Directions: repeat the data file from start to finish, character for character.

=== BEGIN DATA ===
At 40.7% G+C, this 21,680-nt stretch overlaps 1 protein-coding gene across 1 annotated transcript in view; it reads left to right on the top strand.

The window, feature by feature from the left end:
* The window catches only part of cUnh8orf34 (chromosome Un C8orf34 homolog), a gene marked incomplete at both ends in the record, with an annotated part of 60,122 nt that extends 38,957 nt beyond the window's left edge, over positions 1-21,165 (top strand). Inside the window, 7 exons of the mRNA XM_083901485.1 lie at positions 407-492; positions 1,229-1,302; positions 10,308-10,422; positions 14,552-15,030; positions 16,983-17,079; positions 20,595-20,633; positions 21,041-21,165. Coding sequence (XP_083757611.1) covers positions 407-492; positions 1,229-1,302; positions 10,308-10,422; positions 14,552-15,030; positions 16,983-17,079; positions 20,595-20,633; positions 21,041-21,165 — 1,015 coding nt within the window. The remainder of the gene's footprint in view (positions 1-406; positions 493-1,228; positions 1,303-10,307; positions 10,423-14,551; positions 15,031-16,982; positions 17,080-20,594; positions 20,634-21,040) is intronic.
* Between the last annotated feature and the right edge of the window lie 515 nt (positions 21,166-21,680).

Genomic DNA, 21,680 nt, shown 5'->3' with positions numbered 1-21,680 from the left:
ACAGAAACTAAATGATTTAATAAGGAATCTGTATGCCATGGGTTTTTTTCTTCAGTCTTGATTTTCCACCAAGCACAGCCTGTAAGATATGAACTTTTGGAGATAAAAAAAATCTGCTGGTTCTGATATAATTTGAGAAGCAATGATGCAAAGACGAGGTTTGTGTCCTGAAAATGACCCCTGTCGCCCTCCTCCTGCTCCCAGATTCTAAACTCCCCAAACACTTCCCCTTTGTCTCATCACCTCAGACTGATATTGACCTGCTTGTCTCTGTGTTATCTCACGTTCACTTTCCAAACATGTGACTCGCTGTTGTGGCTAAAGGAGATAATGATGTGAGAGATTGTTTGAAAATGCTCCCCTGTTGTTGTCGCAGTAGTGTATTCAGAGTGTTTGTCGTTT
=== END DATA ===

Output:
At 40.7% G+C, this 21,680-nt stretch overlaps 1 protein-coding gene across 1 annotated transcript in view; it reads left to right on the top strand.

The window, feature by feature from the left end:
* The window catches only part of cUnh8orf34 (chromosome Un C8orf34 homolog), a gene marked incomplete at both ends in the record, with an annotated part of 60,122 nt that extends 38,957 nt beyond the window's left edge, over positions 1-21,165 (top strand). Inside the window, 7 exons of the mRNA XM_083901485.1 lie at positions 407-492; positions 1,229-1,302; positions 10,308-10,422; positions 14,552-15,030; positions 16,983-17,079; positions 20,595-20,633; positions 21,041-21,165. Coding sequence (XP_083757611.1) covers positions 407-492; positions 1,229-1,302; positions 10,308-10,422; positions 14,552-15,030; positions 16,983-17,079; positions 20,595-20,633; positions 21,041-21,165 — 1,015 coding nt within the window. The remainder of the gene's footprint in view (positions 1-406; positions 493-1,228; positions 1,303-10,307; positions 10,423-14,551; positions 15,031-16,982; positions 17,080-20,594; positions 20,634-21,040) is intronic.
* Between the last annotated feature and the right edge of the window lie 515 nt (positions 21,166-21,680).

Genomic DNA, 21,680 nt, shown 5'->3' with positions numbered 1-21,680 from the left:
ACAGAAACTAAATGATTTAATAAGGAATCTGTATGCCATGGGTTTTTTTCTTCAGTCTTGATTTTCCACCAAGCACAGCCTGTAAGATATGAACTTTTGGAGATAAAAAAAATCTGCTGGTTCTGATATAATTTGAGAAGCAATGATGCAAAGACGAGGTTTGTGTCCTGAAAATGACCCCTGTCGCCCTCCTCCTGCTCCCAGATTCTAAACTCCCCAAACACTTCCCCTTTGTCTCATCACCTCAGACTGATATTGACCTGCTTGTCTCTGTGTTATCTCACGTTCACTTTCCAAACATGTGACTCGCTGTTGTGGCTAAAGGAGATAATGATGTGAGAGATTGTTTGAAAATGCTCCCCTGTTGTTGTCGCAGTAGTGTATTCAGAGTGTTTGTCGTTT